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Q: Is it illegal to destroy American currency? ( Answered 5 out of 5 stars,   0 Comments )
Subject: Is it illegal to destroy American currency?
Category: Reference, Education and News > General Reference
Asked by: wulph-ga
List Price: $20.00
Posted: 16 Oct 2002 10:29 PDT
Expires: 15 Nov 2002 09:29 PST
Question ID: 77334
Is it illegal to destroy American currency?  It is my impression that
it is only illegal to modify currency and try to pass it fraudulently.
 Please provide links to official documentation on this issue.
Subject: Re: Is it illegal to destroy American currency?
Answered By: expertlaw-ga on 16 Oct 2002 16:16 PDT
Rated:5 out of 5 stars
Dear wulph,

You are correct, that the only criminal statute regulating the
destruction or defacement of U.S. currency requires fraudulent intent.
The statute itself is broader than simply banning the fraudulent
modification or attempt to pass defaced currency:

Title 18 United States Code, Section 331

Whoever fraudulently alters, defaces, mutilates, impairs, diminishes,
falsifies, scales, or lightens any of the coins coined at the mints of
the United States, or any foreign coins which are by law made current
or are in actual use or circulation as money within the United States;

Whoever fraudulently possesses, passes, utters, publishes, or sells,
or attempts to pass, utter, publish, or sell, or brings into the
United States, any such coin, knowing the same to be altered, defaced,
mutilated, impaired, diminished, falsified, scaled, or lightened -

Shall be fined under this title or imprisoned not more than five
years, or both

This statute can be found online on Cornell Law School's Legal
Information Institute website:

The statute is also available on the website of the United States Mint
(where they emphasize the word "fraudulently".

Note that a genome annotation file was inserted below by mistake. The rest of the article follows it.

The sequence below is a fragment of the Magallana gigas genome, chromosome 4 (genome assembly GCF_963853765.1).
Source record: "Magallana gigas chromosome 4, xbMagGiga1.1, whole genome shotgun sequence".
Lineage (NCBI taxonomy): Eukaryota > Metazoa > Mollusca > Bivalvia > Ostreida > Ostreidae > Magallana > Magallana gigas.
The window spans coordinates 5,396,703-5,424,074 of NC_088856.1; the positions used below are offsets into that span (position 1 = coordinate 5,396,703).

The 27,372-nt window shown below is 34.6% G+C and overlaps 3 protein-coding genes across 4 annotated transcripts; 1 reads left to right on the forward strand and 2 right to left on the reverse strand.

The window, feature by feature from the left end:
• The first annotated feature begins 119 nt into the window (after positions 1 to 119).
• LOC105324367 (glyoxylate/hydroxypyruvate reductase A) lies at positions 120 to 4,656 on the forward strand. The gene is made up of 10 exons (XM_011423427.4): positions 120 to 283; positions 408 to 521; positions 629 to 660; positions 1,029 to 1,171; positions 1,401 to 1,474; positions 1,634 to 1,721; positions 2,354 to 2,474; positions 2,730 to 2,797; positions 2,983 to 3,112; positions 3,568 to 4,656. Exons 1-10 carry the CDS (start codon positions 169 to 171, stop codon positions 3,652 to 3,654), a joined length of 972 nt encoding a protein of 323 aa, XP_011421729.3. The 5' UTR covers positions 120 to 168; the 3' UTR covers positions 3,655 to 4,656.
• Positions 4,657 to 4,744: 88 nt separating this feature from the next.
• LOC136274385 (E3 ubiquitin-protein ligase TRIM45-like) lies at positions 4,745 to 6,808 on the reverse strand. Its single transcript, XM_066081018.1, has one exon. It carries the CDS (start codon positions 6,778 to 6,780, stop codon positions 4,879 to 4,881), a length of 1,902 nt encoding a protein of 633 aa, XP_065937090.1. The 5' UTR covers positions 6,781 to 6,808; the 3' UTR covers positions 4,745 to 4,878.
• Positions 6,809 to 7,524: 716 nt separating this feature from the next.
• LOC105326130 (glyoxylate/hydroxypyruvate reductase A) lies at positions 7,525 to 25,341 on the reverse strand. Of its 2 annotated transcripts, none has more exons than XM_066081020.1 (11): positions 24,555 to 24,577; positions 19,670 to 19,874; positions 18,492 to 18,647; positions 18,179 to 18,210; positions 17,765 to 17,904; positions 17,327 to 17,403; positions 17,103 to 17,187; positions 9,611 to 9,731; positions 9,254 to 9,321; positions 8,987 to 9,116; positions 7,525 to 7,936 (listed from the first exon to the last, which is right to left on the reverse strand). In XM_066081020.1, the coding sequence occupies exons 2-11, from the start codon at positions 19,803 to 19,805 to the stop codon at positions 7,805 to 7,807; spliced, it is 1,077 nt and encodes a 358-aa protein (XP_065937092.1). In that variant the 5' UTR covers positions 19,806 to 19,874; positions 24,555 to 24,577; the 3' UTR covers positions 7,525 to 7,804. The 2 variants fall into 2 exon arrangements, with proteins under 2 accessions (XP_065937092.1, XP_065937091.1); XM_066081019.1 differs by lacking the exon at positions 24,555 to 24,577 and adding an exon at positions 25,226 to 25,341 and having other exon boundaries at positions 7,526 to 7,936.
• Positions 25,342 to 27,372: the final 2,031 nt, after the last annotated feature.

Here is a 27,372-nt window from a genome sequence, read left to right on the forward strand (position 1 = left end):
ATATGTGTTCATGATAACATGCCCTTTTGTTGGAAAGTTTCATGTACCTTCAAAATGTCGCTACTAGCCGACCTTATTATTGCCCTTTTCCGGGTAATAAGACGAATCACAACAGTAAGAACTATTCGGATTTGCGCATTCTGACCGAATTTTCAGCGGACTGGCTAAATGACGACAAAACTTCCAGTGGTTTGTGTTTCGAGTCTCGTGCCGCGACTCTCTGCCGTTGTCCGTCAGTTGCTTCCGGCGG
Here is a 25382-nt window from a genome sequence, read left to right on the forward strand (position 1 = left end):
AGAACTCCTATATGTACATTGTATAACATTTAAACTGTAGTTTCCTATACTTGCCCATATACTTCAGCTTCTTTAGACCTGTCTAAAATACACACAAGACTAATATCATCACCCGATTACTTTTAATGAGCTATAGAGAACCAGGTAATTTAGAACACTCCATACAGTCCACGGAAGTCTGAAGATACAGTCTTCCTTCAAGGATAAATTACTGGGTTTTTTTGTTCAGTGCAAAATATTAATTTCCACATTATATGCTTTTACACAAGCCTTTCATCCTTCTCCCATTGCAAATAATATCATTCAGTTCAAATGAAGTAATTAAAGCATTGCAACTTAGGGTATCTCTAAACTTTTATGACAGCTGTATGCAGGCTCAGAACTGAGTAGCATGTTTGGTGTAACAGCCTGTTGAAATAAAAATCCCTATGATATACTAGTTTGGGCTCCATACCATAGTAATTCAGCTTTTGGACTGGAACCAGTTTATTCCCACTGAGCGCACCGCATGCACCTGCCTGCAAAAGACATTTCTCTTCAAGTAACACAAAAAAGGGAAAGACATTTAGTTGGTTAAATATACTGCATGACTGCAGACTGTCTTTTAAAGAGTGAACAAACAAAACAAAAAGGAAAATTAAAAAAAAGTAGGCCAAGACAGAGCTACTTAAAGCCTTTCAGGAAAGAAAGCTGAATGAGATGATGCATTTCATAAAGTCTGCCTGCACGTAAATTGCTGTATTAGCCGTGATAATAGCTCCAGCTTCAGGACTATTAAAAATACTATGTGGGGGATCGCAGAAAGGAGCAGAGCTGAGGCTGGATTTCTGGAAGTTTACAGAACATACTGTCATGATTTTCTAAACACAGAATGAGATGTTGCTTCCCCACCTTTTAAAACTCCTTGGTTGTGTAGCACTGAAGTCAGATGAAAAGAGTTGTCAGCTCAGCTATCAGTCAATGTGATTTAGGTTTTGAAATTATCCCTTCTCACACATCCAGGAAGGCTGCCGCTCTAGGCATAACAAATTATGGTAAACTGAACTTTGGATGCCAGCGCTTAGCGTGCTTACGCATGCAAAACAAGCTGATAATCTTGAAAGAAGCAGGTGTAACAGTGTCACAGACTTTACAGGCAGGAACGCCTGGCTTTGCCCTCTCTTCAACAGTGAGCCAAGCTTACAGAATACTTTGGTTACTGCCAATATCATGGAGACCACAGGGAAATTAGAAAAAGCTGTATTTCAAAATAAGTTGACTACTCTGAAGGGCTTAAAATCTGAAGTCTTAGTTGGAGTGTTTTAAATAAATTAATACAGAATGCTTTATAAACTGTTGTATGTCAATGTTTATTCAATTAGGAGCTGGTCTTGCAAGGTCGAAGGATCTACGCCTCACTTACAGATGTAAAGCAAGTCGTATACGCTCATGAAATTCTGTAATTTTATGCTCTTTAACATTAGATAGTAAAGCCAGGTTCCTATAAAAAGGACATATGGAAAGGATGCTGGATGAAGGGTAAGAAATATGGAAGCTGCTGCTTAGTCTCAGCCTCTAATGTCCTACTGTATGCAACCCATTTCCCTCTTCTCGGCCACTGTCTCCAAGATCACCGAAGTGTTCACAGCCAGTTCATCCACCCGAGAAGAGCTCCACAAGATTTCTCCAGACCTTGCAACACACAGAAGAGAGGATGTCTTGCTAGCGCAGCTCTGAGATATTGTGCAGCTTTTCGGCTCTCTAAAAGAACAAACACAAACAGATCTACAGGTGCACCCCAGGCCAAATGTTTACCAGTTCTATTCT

There are, however, intellectual property factors which must also be
considered, if the currency is modified instead of being destroyed.
The United States Mint owns, by assignment, the design of several
commemorative designs. The statute authorizing this ownership by
assignment, 17 USC 105, is also found on Cornell Law School's Legal
Information Institute website:

An official summary of the law governing the alteration, destruction,
or use of United States currency in advertising, may be found on the
United States Mint website's Business Awareness section:

Research strategy:

I started by looking up the statute on Cornell Law School's Legal
Information Institute website, Title 18 (Crimes and Criminal
Procedure), search term "mutilated coins":

I then searched Google for the specific statute, "18 USC 331" ("USC"
being the standard abbreviation of "United States Code"):

I verified the results through a subscription service, Westlaw, using
the United States Code library (This is a paid site. You can purchase
a subscription, or access its databases on a fee per search basis):

I hope you find this helpful,

- expertlaw

Request for Answer Clarification by wulph-ga on 16 Oct 2002 18:07 PDT